Custard

Category: dessert
Price: 35p.
Ingredients: milk, skimmed milk, sugar, modified maize starch, flavoring, colors, stabiliser

If you’ve ever endured an episode of Teletubbies, you’ve probably seen the irritating bastards eat something called “tubby custard” which they always pronounce “tubby tustard” because they’re morons. (Not sensing any hostility or anything…) I tried my hardest to put that out of my mind when I tried British custard. Custard here is used primarily as a condiment for other desserts rather than eaten alone. In the US, custard is more often a baked custard, like a flan kind of thing. Here it is what Americans would classify as a “stirred custard” and it is served as a topping for steamed puddings or pies or whatever. Pretty much anywhere you would use whipped cream or ice cream.

Since custard is not frequently eaten on its own, I tried it alone, and on some spotted dick(pictured). It looked and smelled a lot like vanilla pudding. Which is okay, since I like vanilla pudding.

The custard was very similar in texture to vanilla pudding, but a bit lighter. It wasn’t as sweet and didn’t tend to coat the tongue like pudding. It was delicious. It was light and fresh tasting, both alone and as an accompaniment to a steamed pudding. It was like the texture of a light pudding with the flavor of vanilla whipped cream. I’ll definately be eating more custard in the future. Maybe if I eat enough of the real stuff, it will erase the association with the Teletubbies and their stupid “tustard”. I hate those fat idiotic bastards.

For Custard Recipe and Dessert List Recipe. Click here.

Haggis

Category: possibly meat-ish
Price: Purchased on sale, 2 for £2.
Ingredients: pork lung (33%), oatmeal, pork fat, pork liver (11%), water, pork rind, salt, onion, pork heart (1%), spices, rusk (wheatflour, salt, water), preservatives

Haggis is the national dish of Scotland, officially. (Unofficially, it’s tikka masala, but that’s a whole nother story.) As you can see by the ingredients, it is the guts of an animal (in this case pig, but often sheep or some other animal) mixed with oatmeal. The traditional haggis is stuffed into a sheep’s stomach and steamed. Ours had a plastic casing like a sausage, so that’s some consolation. It is heated (either by steaming or microwaving) and then served with mashed potatoes and mashed rutabagas (called “Swedes” over here). It can also be served on oatcakes as an appetizer. We had haggis today because it is Burns’ Night, a celebration of Robert Burns and some poem he wrote about haggis.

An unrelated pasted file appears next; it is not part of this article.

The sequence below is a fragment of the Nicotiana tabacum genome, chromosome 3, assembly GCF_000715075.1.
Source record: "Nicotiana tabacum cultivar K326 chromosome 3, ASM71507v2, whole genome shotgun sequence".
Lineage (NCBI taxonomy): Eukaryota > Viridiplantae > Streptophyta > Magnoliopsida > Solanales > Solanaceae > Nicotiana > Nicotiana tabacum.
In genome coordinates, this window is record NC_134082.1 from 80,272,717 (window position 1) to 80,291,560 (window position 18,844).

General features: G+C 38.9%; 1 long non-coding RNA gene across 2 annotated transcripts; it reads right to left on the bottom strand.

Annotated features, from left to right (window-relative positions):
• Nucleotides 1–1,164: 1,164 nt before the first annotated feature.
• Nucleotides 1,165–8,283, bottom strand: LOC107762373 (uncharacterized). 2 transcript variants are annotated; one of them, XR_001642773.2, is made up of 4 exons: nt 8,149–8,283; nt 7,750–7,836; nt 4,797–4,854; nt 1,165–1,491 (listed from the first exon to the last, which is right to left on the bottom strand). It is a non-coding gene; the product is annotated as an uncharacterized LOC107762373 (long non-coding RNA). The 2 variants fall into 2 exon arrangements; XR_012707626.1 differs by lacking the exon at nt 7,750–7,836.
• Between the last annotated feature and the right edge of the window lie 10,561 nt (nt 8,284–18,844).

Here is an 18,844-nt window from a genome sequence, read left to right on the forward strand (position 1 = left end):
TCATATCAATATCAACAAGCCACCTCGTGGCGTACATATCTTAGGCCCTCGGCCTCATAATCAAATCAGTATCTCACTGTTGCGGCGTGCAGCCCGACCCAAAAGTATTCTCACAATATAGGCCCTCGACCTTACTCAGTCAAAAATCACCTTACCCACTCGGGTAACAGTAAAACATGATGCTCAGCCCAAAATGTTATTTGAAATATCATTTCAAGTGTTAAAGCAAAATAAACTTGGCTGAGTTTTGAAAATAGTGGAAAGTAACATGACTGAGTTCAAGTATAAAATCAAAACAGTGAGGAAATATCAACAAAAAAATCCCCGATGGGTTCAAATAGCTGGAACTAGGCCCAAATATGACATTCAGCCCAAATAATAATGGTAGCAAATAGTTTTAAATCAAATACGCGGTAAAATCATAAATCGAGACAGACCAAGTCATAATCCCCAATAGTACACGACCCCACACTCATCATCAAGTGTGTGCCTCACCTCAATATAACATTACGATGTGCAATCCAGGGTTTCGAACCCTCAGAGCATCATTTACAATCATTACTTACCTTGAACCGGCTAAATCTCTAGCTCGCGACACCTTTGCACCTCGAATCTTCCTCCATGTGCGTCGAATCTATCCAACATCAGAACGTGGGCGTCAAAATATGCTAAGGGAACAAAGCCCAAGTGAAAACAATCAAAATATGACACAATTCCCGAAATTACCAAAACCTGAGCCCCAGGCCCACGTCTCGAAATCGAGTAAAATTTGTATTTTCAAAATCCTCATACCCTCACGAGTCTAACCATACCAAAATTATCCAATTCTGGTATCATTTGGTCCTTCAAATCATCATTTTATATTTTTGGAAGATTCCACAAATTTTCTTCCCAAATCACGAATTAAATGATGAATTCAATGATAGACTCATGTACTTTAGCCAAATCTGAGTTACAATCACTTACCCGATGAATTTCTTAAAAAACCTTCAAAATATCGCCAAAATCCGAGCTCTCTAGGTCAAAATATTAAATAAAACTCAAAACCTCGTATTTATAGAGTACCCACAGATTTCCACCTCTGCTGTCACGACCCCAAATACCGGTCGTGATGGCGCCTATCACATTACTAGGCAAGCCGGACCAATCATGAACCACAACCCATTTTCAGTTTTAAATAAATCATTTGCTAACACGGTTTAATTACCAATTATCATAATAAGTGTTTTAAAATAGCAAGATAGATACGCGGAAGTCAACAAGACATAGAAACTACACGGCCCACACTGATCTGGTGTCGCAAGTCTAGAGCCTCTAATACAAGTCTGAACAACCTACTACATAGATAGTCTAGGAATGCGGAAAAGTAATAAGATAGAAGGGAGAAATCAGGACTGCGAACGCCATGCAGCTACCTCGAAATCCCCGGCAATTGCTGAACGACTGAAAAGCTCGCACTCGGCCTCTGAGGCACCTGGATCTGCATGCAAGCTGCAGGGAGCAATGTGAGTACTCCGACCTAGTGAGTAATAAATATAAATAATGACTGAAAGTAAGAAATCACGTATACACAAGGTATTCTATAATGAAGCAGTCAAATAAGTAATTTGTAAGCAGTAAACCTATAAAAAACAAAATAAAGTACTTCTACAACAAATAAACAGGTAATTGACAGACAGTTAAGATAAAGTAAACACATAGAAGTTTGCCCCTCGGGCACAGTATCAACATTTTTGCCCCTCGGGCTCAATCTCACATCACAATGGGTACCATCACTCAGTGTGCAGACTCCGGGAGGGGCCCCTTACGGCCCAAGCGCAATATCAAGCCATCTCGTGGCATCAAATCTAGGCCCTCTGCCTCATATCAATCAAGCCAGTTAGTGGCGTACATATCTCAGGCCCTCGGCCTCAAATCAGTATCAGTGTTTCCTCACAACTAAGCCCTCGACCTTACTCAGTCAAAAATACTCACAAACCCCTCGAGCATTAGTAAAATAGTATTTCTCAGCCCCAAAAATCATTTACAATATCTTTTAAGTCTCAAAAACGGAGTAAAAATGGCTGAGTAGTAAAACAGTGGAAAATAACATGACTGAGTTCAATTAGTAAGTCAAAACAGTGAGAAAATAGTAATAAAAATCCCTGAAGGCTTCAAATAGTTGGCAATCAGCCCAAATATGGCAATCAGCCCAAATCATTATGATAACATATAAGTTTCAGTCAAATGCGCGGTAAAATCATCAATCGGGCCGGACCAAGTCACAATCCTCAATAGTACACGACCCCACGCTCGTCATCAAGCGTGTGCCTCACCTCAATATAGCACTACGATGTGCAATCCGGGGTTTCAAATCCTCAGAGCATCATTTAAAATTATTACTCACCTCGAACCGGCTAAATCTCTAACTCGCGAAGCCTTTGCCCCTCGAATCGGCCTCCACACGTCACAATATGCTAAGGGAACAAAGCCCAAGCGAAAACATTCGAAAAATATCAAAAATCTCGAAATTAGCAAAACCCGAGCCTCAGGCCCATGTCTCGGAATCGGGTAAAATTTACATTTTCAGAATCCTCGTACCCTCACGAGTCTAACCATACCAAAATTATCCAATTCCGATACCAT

My husband cooked the haggis because a) he is Scottish and knows how to do that, and b) he is not afraid of our microwave, like I am. It smelled like a mix of sausage and liver. Kind of like the worst parts of my grandmother’s stuffing recipe. It looks completely indescribable. It’s dark brown, almost black, with little light flecks where the oatmeal is. Kind of like maybe some kind of wild rice and squid ink casserole. Or the poop of someone with advanced colon cancer.

I didn’t eat a whole big plate of it because I have done that before. The flavor isn’t too bad. It’s very much like sausage, but with more of a “liver and lung” flavor. There is usually a lot of black pepper in it to cover the organ meat smell. But it can’t cover the organ meat texture. The texture is what I really don’t enjoy. It’s a chewy oatmeal texture, but with organ meat. Kind of like dry chewy sausage. If I’m going to have to eat organ meat, I want to be able to wolf it down without tasting it, but with haggis, you can’t. You have to keep chewing and chewing to break down the oatmeal before you can swallow. And by that time the oatmeal has sucked all the fluid from your mouth. If you mush it together with the potatoes and rutabagas, it isn’t as bad. That’s how I choked down a whole big plate when I was dating my husband. Now that we’re married and I’m allowed to say that I don’t like haggis, for Burns’ Night I had 2 spoonfuls of haggis, then filled the rest of my plate with baked beans.

For More Meat Recipe and Main Course Food. Click here.